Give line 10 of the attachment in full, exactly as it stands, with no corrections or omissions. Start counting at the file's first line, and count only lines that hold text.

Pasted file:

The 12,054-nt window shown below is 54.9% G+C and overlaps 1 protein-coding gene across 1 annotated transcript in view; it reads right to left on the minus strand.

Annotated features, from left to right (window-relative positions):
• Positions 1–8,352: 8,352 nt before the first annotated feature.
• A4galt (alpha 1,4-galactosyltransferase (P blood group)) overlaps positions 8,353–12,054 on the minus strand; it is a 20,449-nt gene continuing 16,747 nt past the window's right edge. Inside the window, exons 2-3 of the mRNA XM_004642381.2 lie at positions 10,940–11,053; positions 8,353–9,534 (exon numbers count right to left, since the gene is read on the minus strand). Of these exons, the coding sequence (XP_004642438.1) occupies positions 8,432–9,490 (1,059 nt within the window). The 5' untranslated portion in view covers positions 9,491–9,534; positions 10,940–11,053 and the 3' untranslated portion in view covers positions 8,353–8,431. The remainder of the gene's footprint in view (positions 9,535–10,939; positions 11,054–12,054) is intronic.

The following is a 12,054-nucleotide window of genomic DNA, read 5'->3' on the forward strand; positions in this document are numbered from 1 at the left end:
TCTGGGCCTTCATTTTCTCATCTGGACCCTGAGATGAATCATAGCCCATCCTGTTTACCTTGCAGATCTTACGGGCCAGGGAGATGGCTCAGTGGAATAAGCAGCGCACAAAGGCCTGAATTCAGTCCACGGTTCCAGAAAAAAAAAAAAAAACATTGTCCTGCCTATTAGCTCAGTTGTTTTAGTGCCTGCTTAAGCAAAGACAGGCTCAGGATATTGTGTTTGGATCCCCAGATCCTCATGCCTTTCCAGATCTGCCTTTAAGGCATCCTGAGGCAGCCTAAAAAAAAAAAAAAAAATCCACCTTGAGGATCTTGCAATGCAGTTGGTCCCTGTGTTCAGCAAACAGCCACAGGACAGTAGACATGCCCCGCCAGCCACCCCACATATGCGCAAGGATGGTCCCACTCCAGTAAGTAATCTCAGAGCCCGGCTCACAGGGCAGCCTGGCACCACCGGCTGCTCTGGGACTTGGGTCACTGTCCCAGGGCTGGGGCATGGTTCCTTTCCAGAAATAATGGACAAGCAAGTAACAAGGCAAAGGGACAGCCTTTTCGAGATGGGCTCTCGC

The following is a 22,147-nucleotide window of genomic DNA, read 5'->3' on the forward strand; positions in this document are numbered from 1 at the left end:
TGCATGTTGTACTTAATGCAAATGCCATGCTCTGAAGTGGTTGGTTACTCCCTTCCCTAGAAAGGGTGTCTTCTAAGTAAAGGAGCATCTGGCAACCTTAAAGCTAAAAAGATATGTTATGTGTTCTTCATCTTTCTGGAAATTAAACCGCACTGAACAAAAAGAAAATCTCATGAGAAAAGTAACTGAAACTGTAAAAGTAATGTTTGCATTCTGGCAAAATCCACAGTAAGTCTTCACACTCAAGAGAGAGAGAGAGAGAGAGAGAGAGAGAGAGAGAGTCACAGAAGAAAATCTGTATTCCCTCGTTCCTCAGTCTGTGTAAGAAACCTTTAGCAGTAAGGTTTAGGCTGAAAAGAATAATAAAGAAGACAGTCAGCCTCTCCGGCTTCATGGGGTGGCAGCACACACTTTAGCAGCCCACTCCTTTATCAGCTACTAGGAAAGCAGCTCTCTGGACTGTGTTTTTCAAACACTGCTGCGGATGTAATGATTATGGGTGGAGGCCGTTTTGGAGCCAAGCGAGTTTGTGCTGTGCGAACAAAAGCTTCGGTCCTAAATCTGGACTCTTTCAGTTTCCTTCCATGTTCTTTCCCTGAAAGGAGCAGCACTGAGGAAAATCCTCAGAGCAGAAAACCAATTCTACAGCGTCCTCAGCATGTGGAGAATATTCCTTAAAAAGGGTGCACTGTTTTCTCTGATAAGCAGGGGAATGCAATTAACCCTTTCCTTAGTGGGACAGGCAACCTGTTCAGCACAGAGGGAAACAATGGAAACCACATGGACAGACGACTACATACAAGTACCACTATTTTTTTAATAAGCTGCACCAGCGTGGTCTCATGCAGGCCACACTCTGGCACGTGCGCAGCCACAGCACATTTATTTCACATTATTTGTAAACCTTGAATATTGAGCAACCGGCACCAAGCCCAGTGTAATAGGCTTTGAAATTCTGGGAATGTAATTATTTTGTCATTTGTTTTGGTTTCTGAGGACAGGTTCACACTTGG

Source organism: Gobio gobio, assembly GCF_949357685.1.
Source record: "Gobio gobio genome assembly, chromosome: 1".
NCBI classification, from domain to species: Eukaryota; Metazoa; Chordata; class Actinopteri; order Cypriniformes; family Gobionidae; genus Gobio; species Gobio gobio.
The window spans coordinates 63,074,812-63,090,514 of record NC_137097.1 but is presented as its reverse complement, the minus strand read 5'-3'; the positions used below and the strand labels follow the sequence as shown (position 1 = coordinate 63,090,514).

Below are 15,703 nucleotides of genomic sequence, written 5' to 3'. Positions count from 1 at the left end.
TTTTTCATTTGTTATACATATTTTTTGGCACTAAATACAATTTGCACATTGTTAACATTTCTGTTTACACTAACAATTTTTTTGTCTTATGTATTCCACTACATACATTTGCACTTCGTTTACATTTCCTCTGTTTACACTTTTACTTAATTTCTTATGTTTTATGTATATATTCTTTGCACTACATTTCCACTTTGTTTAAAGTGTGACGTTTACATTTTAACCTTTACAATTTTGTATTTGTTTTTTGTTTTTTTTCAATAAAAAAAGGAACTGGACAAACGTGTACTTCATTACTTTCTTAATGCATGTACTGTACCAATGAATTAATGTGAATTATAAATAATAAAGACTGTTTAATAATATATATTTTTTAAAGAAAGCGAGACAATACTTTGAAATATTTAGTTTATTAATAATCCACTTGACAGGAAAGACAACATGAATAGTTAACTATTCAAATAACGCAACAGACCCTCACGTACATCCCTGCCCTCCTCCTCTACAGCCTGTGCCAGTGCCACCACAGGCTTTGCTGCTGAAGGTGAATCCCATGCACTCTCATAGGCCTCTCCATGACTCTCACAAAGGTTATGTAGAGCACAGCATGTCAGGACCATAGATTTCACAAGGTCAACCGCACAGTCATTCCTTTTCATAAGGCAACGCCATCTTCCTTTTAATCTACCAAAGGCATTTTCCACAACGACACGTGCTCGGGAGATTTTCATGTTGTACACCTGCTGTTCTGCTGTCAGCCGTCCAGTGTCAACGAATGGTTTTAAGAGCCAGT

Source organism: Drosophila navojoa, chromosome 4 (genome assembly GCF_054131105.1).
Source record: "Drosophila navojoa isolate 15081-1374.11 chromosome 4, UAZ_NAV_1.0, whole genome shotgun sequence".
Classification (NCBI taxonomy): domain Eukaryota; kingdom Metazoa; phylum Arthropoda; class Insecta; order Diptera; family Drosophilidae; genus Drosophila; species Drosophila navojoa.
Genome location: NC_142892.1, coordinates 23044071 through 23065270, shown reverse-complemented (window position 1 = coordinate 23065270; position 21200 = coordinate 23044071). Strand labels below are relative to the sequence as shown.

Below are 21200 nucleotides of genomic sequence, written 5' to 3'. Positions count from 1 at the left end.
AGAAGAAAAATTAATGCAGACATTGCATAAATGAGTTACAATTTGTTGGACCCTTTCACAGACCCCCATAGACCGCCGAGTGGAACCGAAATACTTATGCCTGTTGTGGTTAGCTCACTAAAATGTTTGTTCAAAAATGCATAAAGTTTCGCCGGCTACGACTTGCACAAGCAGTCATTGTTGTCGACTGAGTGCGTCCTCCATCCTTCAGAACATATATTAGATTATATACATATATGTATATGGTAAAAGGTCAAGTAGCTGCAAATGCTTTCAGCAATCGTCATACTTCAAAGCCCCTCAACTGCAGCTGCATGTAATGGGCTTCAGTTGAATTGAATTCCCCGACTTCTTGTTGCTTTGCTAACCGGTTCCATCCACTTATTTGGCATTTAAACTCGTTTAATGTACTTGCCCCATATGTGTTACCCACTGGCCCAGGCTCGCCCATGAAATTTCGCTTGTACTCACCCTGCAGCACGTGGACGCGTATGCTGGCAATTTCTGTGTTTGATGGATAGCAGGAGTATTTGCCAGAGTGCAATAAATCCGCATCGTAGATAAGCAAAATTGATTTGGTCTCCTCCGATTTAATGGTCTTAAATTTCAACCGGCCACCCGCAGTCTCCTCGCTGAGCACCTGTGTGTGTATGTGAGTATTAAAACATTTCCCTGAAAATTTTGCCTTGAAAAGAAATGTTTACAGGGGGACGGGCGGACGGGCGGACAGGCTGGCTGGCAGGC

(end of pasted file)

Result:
Source record: "Gobio gobio genome assembly, chromosome: 1".